Inspiration in a difficult week

Sorry that I’ve been absent from this blog for most of this week. I’ve been absent from most things.

My husband and I had a loss Wednesday morning when our dog passed away. It was quick, which was a good thing, but it was a terrible shock for us.

My husband and I don’t have children yet, but Newton was our child, our boy. He acted like a very hairy five-year-old with a limited vocabulary. He even loved opening presents at Christmas. He went just about everywhere with us that dogs could go, and his absence has been very difficult to deal with.

SirNewton8x10Newtie is also the inspiration behind my Sir Newton books (the picture is the promotional photo we gave to kids at book signings), and when he died, I couldn’t imagine working on another book. I had a lot of plans for these books. During the last year, I’ve focused on my novels in an effort to get those moving along with an agent and publishers, so the next book in the series, Sir Newton’s Color Me Florida, has been sitting in my computer mostly done. I planned to finish it when I had more time, and I planned to expand the series to every state in the U.S. as well as every Caribbean island and then the world, each one following the same pattern as the first two and providing funds to local children’s charities in each area the books describe. With my real Sir Newton gone, I couldn’t imagine doing another book. But my husband said, “You have to keep doing them for him.”

You see, one of the amazing things about Newtie was how happy he was. He was always wagging his tail, even the day before he died, he was wagging his tail, bright eyed, tongue hanging out. The amazing thing about this is that Newtie had a lot of health problems throughout his life, but, to quote his vet, “to look at him, you’d never know he had been sick.”

Newton was born with a herniated diaphragm; part of his intenstines rested in his chest cavity, keeping his right lung partly closed. When we adopted him, Newtie had been on the streets of South Central, Los Angeles, for a few months, we estimate. He had horrible mange and a rotting ear (we have pictures and they’re not pretty). He was three days away from being euthanized at the pound, because no one would adopt a dog in this state, when a rescue worker with the Much Love organization picked him up. The group paid for all his vet bills to get him fixed up then found him a foster home, which happened to be some friends of ours. I went with our friend to pick him up, a hairless dog except for a little white mohawk with the best and most friendly personality of any dog I had ever met in a situation like that. I was immediately smitten.

Newton quickly became a part of our family, and was with us for around five years. He enlived our lives more than I can describe, and everyone who met him called him “the happy dog.”

Last year, he was diagnosed with cancer. I prayed and prayed for him, for my boy, and God answered my prayers. After his first round of chemo, Newt was in remission the following morning. He had had tumors the size of golf balls under his mouth, but when we woke up the next morning, they were competely gone. Our vet had told us it would take a couple weeks to see a difference, best case scenario a few days. But he was in full remission the morning after.

We continued his full treatment and, as happens with chemo, Newtie lost a lot of hair again. But he started growing his hair back two months before he was done with his chemo treatment, which the vet kept saying was “amazing.”

His vet continued to be impressed with Newt’s recovery, and his follow up tests since he finished chemo were clean. Then a couple weeks ago, Newtie started to show signs of something being off. He was still wagging his tail and squeeking his toys and running up and down the stairs like a puppy, though. On Tuesday, I took him to the vet for some tests. They thought maybe his cancer had returned, and the next day, I had planned to get the results and see where we went from there. That night, I prayed again. I prayed and prayed that God would take care of him, to take care of my boy. After Newton passed away around 6:30 the next morning, my husband said God did answer my prayers; He did take care of Newton. He made it quick and relatively painless. That is a comfort. Newton was a very special dog — and I’m quoting my vet, so you know I’m not being biased (although I don’t mind if you think I am biased, because I am) — and he had had enough problems in his life. He didn’t deserve any more pain.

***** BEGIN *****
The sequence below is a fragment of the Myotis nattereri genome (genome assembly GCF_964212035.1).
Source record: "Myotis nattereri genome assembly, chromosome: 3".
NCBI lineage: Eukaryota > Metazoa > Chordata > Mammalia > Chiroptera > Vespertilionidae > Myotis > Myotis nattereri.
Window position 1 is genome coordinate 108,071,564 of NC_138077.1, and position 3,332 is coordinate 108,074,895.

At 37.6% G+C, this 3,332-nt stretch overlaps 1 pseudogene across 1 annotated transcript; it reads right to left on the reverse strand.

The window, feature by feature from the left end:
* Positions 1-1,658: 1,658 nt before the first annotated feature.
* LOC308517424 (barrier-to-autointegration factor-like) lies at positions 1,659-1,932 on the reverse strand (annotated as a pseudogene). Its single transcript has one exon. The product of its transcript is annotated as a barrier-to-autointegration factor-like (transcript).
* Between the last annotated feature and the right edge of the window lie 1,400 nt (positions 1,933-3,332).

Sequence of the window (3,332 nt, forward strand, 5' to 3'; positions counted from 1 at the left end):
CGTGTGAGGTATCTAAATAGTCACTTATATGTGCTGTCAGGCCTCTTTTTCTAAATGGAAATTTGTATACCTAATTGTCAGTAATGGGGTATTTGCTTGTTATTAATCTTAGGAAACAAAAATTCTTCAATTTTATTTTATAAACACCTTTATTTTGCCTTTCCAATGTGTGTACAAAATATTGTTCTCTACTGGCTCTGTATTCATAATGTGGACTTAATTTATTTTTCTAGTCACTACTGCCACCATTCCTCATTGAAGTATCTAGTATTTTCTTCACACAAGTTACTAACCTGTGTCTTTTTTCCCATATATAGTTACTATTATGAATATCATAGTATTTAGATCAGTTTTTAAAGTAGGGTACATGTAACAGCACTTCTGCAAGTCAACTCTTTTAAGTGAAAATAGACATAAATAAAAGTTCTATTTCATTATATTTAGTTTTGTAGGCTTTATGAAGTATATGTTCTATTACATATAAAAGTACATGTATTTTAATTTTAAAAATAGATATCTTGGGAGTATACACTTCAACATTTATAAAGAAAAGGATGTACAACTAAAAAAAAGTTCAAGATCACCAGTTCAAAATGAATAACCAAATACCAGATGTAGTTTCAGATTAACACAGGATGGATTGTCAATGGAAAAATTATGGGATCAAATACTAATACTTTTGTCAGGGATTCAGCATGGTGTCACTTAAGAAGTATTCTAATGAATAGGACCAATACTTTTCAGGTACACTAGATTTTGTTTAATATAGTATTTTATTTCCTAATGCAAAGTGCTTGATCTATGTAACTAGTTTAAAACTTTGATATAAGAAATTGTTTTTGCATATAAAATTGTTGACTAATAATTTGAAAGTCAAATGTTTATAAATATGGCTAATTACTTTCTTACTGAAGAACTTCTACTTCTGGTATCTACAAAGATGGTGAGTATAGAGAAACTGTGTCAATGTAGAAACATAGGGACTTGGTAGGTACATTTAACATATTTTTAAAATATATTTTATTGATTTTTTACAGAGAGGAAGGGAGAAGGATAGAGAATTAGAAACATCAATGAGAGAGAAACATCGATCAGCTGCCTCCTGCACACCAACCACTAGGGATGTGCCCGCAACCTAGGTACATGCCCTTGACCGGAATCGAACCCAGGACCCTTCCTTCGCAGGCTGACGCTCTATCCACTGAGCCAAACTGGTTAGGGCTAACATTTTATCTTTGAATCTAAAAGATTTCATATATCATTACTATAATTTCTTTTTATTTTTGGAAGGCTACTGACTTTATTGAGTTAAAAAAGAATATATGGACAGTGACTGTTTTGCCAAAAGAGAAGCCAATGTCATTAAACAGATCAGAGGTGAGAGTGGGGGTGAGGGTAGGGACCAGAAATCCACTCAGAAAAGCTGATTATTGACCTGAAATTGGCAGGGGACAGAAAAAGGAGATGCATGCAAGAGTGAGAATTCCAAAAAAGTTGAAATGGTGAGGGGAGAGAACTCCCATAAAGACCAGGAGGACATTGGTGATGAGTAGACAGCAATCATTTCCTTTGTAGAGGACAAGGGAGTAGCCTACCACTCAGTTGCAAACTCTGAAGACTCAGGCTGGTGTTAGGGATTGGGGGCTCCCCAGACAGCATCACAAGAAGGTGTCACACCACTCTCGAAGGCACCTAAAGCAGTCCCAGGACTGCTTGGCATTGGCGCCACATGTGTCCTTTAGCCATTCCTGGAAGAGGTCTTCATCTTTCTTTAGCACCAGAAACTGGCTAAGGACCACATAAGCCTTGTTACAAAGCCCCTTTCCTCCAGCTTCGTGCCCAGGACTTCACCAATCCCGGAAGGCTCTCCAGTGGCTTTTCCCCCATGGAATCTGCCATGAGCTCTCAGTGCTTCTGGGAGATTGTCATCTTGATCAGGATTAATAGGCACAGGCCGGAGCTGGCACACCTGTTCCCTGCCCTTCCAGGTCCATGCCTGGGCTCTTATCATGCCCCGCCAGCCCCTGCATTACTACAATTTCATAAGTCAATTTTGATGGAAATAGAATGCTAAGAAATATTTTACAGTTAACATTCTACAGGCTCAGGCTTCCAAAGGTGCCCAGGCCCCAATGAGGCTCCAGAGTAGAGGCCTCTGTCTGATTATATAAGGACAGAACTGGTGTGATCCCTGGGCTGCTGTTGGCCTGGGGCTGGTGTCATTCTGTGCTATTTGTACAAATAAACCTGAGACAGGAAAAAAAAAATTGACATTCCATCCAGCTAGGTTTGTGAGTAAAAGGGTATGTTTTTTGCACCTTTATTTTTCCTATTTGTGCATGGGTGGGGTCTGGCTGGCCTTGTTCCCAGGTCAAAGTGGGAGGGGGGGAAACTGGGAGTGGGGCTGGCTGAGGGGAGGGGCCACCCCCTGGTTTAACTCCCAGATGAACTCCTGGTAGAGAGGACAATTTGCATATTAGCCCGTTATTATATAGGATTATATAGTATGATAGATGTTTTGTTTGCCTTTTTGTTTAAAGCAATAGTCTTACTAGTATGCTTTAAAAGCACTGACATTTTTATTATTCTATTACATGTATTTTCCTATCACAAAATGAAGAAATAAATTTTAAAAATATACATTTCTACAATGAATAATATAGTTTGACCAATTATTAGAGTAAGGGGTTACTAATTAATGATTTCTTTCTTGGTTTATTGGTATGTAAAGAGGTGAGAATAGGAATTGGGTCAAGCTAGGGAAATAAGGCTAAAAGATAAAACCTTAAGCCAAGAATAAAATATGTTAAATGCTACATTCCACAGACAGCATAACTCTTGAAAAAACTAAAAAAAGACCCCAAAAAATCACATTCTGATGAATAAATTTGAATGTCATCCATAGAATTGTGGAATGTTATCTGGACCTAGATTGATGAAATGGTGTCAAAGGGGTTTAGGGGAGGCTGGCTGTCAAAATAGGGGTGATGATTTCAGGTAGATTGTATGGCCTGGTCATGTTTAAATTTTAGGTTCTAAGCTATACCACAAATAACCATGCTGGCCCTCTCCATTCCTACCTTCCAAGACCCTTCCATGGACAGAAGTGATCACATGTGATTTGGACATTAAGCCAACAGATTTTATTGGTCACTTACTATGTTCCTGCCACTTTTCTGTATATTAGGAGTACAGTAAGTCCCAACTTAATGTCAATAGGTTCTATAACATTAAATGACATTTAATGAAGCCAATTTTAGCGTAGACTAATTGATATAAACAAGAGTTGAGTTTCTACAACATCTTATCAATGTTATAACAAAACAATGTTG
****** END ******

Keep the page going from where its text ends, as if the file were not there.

Comfort as it was, however, it’s still very hard to so suddenly have him not in our lives.

So, I’ve been pretty much feeling in a coma for the last few days. I had emails sitting in my inbox waiting to be answered. I haven’t done anything on my books. I haven’t even looked at my blog. Then, yesterday, my husband and I were talking about Newt — again — and remembering how happy he was all the time despite all the hardships he had to deal with during his life. And it was then that I realized that Newton was much better than me. I have none of the health problems he had, and although I’m generally very happy, I have my worries, concerns, over really small things. When Newton died, I didn’t feel like doing anything, not even one of my favorite things: writing. I want to be a novelist full time, to tell stories all the time, but when he died, I didn’t care about it. It just seemed like it didn’t matter.

But remembering Newt’s tail swinging back and forth, and his shining eyes as his pink tongue hung out of his mouth, his running around and squeeking his toy even though he only had one and a half good lungs, I realized that remembering is much better than mourning. Remembering all the wonderful things he did is the best way to honor him. And to aim to be as happy as him no matter what is the best way to be.

My husband encouraged me to return the emails I needed to return today, some from prospective agents, so I did, with images of Newtie wagging his tail at my feet.

Things will never be the same without our Newtie, our Sir Newton (who often lived up to his pen name), but I’m getting back on my horse, so to speak, and trying to remember that he wouldn’t worry or be sad; he’d smile and wag his tail.

This blog post is for him.

Write On

Goals keep you motivated

  • Current word count: 35,826
  • New words written: 539
  • Words til goal: 4,174 / 188 words a day til the end of September